I was also diagnosed with breast cancer at the age of 40 which is nearly 14 years ago and have found out in the last couple of months that I've got the BRCA2 gene.
I hope things have gone forward for you and that you've had the genetic counselling. It is really important to have it as they build up your family history and also tell you of the risks that may affect your extended family. I've had two 'counselling' sessions - they're not counselling sessions in the true sense of the word but more of an information gathering session and making sure you are aware of the consequences of going for the test.
I am of Ashkenazi descent also, BRAC1 gene carrier. I have been recommended for ovarian screening or ovaries removed, I am waiting for my referral. I am not really bothered by this increased risk, as I am told they can remove ovaries by keyhole method, I have a 15% increased risk of ovarian cancer which is still a highish risk. I had invasive ductal BC grade 3 with lymph node involvement eight years ago. Still here................
All the best Bunty x
My paternal grandmother died from ovarian cancer age 69 and some years later her sister died of breast cancer. I was diagnosed stage 4 breast cancer at 44. With just these 2 known relatives I asked about genetic screening and was referred and had my bloods taken. I'm neither BRCA 1 or 2 but my sister was offered and took up ovarian screening and yearly mammograms, she's in her 40's and my daughter will be offered screening from her early 30's. An unexpected outcome after the gene testing was my mother was diagnosed with advanced ovarian cancer 4 days before she died aded 70. Her father had died from prostate cancer aged 69. Just adding this post as we or our relatives can still be offered screening even if we're not found to have either BRCA 1 or 2. My sister has now had her ovaries removed and I too have been offered ovarian screening.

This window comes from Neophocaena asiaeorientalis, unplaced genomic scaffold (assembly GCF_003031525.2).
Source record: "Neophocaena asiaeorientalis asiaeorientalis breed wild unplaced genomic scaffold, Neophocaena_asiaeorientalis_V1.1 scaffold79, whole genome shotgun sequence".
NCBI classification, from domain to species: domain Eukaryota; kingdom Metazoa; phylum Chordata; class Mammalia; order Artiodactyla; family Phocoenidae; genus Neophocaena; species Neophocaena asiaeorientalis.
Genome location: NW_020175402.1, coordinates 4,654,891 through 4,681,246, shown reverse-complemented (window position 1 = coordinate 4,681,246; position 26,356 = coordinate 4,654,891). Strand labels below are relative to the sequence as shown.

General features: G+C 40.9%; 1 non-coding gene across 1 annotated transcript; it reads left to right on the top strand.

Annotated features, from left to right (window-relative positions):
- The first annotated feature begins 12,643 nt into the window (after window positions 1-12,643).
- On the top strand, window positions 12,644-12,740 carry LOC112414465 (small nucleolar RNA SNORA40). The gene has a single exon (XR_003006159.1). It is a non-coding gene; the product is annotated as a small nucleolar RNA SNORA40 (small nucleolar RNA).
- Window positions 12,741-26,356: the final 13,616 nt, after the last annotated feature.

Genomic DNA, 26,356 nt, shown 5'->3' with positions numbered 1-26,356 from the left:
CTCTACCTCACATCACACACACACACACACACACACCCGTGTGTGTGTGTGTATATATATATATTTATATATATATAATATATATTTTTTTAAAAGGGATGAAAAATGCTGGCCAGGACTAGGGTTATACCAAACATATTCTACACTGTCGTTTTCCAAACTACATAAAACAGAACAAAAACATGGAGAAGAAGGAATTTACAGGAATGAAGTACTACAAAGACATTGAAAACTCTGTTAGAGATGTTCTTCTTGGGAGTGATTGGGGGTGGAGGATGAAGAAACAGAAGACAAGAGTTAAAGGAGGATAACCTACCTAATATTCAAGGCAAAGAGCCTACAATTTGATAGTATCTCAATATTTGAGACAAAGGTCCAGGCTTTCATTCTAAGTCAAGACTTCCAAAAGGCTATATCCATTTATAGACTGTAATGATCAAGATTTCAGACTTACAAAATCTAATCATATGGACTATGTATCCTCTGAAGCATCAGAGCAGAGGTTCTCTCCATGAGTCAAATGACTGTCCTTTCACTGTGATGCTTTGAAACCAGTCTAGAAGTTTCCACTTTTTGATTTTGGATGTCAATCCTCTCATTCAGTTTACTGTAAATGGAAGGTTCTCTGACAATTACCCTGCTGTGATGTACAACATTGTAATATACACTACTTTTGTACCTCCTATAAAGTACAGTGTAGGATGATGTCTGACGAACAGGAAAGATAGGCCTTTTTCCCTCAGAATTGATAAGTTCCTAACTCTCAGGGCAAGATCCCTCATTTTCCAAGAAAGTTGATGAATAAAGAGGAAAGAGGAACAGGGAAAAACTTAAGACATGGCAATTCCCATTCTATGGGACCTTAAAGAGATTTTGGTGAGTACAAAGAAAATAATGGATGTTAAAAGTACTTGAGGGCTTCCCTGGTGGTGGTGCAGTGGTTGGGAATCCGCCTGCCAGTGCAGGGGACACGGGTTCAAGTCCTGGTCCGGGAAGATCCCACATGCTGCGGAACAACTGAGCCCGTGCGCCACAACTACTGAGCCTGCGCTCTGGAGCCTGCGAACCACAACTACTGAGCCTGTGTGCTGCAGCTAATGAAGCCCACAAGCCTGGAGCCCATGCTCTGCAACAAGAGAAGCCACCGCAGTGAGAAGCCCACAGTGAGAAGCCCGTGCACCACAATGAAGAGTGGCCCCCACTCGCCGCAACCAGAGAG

Hi Val,Could she push for mammograms starting earlier than usual e.g. 40? My Mum had BC at 54 (going stong now at 75) and I asked my GP to refer me for a mammogram every 2 years since I turned 40. They didnt test for Her2 in my Mums day, but both if us were ERneg. This, apparently makes it very likely that it is genetic. She is an only child and I have no sisters (3 brothers) so we dont have much of a family history - surrounded by Men!I would not have thought of being tested for the gene(s), but now that I am a 'card carrying' member of the BC club and have a 16 year old daughter, I have asked to be referred for testing.It might be worth you getting the test, on a positive note it might be good news.Wishing you WELLKatie x x